The record overwhelmingly links Parks to the bank robbery conspiracy. As to the Lincoln Towncar, used as the robbers' first getaway car: (1) Parks' fingerprint and palm print were found on the rental agreement; (2) officer Petersen testified that while performing surveillance on the Lincoln prior to the robbery he observed it parked in front of Parks' residence. Other evidence ties Parks to the Ford Taurus used as the robbers' second getaway car: (1) Parks was named as an additional authorized driver on the rental agreement; (2) a copy of Parks' driver's license was attached to the rental agreement and his license number was written on the agreement; and (3) the Ford was located outside the Chang Street apartment in which the officers found Parks. Additionally, shortly after the robbery occurred the police located Parks, along with Williams, with a substantial amount of robbery-related evidence and instruments in the Chang Street apartment. Parks' fingerprint on the magazine of the 9mm handgun discovered inside the money bag found in the Chang Street apartment and the other firearms found in the Ford Taurus establishes adequately that he knew a dangerous weapon was to be used in the bank robbery.
Parks' Motion for Severance
Parks complains that the district court erred in denying his motion for severance from codefendant Williams. We review a district court's decision on whether to grant a motion for severance for abuse of discretion.16 Parks moved to have his trial severed from Williams' prior to their joint trial. The trial court denied the motion. The district court retains substantial discretion on the issue of severance, and in light of the government's agreement to redact the statement in question, we are persuaded that the trial court did not abuse its discretion in denying Parks' motion for severance.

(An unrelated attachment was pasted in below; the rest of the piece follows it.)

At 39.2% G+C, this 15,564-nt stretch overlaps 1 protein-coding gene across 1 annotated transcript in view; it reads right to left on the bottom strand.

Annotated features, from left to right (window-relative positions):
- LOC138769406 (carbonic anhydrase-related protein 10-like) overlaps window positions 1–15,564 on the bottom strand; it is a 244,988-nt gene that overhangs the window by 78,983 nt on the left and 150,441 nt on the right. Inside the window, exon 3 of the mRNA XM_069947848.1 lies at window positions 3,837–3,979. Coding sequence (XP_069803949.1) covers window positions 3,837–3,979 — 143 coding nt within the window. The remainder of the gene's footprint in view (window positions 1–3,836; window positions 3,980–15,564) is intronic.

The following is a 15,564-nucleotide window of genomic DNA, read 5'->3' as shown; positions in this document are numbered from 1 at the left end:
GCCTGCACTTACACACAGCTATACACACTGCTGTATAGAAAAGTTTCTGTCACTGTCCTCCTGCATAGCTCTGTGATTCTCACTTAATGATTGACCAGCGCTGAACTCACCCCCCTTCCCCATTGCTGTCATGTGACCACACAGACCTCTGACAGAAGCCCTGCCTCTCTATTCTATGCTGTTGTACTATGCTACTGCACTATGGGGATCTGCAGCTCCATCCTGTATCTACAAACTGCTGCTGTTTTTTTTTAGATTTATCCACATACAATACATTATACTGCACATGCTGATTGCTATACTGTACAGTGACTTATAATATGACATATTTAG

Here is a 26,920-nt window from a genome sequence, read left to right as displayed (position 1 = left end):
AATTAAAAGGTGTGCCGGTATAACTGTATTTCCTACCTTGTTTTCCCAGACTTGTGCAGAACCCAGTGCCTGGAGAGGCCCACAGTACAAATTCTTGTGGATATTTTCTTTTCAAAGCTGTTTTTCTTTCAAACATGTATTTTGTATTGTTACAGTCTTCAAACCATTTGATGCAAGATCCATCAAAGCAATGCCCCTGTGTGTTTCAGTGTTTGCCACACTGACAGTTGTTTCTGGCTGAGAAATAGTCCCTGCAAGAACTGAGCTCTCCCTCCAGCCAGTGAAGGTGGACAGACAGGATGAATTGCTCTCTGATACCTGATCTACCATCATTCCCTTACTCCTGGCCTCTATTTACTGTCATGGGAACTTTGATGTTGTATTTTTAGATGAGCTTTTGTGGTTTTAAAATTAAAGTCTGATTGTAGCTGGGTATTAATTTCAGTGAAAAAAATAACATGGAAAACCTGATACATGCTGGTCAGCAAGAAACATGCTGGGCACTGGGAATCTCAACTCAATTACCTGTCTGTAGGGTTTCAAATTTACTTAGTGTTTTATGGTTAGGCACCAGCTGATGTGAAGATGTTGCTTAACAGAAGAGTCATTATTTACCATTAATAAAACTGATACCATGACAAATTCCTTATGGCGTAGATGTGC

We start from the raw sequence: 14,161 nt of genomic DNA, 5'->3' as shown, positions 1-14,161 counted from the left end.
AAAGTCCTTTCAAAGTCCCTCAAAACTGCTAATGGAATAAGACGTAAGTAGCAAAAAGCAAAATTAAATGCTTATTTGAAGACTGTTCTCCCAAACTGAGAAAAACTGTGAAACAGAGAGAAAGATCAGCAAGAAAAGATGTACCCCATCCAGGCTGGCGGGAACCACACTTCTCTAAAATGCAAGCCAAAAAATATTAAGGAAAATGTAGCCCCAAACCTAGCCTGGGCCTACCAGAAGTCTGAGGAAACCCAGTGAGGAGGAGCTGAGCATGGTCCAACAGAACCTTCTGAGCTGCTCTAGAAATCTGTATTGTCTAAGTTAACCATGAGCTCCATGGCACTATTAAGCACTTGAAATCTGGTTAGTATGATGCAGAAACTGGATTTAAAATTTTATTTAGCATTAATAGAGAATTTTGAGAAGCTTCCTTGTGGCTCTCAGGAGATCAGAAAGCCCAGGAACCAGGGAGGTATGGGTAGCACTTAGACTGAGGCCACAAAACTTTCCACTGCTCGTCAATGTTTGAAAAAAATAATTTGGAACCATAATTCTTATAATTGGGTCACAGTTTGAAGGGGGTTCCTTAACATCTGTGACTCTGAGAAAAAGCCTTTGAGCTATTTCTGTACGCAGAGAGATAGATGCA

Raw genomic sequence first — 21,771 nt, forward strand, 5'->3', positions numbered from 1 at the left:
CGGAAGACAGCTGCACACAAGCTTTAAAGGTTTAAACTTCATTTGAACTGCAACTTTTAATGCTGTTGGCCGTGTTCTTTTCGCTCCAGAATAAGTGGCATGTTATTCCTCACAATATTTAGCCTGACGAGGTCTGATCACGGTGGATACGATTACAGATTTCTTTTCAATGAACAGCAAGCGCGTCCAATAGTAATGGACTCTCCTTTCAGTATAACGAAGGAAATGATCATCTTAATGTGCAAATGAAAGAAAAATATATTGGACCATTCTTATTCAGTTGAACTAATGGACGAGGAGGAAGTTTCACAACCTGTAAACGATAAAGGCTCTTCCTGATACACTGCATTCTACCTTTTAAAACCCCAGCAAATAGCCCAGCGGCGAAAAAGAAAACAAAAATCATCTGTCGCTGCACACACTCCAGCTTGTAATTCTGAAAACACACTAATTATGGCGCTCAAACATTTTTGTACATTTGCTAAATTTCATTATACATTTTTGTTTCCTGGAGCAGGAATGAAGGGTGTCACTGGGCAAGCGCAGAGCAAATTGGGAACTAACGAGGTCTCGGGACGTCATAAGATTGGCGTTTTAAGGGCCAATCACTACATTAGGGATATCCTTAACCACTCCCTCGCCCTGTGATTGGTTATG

"Other Crimes" Testimony
Parks contends that Petersen's statement that he was conducting "robbery surveillance" was evidence of other crimes because it demonstrates that Parks was under surveillance for other robberies. We review admission of "other crimes" evidence for abuse of discretion; however, whether the evidence is indeed other crimes evidence we review de novo.17 Rule 404(b) of the Federal Rules of Evidence is a rule of inclusion "designed to avoid `a danger that the jury will punish the defendant for offenses other than those charged, or at least that it will convict when unsure of guilt, because it is convinced that the defendant is a bad man deserving of punishment.'"18 We will reverse for prosecutorial misconduct, however, only when it is more probable than not that the misconduct materially affected the verdict.19
In the instant action Parks objected and moved for a mis-trial following Petersen's statement. The trial court sustained the objection and gave a curative admonition to the jury, but denied the motion for a mistrial. Under these facts, we are persuaded that the statement concerned other crimes, but find any error to be harmless.